by Lytton Strachey
My rating: 3 of 5 stars
First published in 1918, Strachey's portraits of four legendary figures of the Victorian era revitalized the art of biography. The impression I got of each of these "eminent" people is of a very human and very flawed individual whose actions (and errors) affected the historical events they were part of.
The profiled victorians are Cardinal Manning, a Catholic Cardinal and Archbishop of Westminster; Thomas Arnold, an educator and the father of poet Matthew Arnold; and Charles George Gordon, a career British soldier whose debacle at Kartoum at the end of his life is the focus of the profile. The fourth subject was Florence Nightingale whose profile I found the most interesting of the group. Her image as a kind "lady with the lamp" nursing Crimean soldiers was not nearly as intriguing as the management and organization that she undertook to get those soldiers beds and food which the army had neglected to plan for.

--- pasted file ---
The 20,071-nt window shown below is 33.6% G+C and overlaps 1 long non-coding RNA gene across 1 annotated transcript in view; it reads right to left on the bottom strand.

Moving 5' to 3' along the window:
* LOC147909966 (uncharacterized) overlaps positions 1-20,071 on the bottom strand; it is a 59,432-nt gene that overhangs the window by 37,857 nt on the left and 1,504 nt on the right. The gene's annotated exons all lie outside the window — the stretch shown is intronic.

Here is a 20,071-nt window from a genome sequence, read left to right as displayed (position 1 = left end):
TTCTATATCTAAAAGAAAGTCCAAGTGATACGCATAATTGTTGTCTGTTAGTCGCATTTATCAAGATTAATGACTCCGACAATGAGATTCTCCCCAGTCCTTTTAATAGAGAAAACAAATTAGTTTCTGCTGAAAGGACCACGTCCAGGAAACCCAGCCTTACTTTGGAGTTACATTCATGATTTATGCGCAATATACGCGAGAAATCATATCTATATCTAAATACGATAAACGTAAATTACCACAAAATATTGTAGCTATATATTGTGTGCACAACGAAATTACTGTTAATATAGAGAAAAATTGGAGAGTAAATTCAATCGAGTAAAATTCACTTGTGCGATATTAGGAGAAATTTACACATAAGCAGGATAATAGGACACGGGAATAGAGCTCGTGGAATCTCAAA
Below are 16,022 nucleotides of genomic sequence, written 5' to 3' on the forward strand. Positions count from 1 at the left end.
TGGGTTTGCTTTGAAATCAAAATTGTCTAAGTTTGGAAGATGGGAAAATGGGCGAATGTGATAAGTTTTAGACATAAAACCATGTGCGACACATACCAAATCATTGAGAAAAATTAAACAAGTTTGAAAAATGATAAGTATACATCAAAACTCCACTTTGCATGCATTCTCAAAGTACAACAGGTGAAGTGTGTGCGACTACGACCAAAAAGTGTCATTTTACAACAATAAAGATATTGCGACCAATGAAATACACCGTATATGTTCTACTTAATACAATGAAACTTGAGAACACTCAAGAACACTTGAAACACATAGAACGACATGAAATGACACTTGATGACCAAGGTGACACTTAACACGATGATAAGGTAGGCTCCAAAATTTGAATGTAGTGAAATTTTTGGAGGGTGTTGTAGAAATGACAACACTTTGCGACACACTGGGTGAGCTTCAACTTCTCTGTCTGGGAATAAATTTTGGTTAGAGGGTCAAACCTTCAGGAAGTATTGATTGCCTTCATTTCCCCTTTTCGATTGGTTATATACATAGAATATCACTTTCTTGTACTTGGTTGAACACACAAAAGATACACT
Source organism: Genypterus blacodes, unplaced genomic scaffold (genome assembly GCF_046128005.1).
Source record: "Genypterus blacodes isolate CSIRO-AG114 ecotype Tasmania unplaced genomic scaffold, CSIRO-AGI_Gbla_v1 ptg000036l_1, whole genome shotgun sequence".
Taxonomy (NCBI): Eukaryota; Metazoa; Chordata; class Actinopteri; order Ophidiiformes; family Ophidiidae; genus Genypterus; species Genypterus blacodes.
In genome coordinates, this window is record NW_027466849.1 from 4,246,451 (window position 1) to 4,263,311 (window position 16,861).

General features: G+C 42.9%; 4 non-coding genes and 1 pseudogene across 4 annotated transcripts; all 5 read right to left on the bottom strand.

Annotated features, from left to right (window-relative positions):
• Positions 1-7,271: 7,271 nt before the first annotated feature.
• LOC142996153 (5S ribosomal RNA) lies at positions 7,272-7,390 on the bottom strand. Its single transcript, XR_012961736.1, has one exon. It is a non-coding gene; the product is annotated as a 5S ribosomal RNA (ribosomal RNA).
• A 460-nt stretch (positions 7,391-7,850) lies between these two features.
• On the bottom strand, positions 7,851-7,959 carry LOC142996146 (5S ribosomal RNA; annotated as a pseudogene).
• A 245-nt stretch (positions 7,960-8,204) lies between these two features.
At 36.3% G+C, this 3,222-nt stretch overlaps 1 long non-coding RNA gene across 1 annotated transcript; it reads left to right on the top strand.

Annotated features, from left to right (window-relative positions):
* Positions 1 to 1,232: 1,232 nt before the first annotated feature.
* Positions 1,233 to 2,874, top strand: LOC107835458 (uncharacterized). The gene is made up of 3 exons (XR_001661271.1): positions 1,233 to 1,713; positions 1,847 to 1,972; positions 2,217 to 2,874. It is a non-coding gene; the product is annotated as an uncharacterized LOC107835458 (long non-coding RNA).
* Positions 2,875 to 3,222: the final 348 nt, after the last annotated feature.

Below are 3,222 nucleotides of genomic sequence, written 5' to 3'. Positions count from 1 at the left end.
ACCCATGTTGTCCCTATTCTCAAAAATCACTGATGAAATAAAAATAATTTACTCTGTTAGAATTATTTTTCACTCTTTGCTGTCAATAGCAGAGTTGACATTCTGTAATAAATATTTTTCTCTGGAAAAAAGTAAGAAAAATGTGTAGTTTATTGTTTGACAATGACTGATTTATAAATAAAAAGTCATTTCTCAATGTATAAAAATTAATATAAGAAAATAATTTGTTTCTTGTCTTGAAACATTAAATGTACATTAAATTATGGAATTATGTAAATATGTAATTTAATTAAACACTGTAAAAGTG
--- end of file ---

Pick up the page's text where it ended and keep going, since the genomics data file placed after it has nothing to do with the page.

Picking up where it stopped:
Strachey was part of the Bloomsbury group and, instead of the ponderous celebratory tomes that had been typical of biography, he wrote lives with “a brevity which excludes everything that is redundant and nothing that is significant.”
This book is one of my Classics Club titles and also counts toward the 2019 Mount TBR challenge and the Back to the Classics Challenge (20th century classic)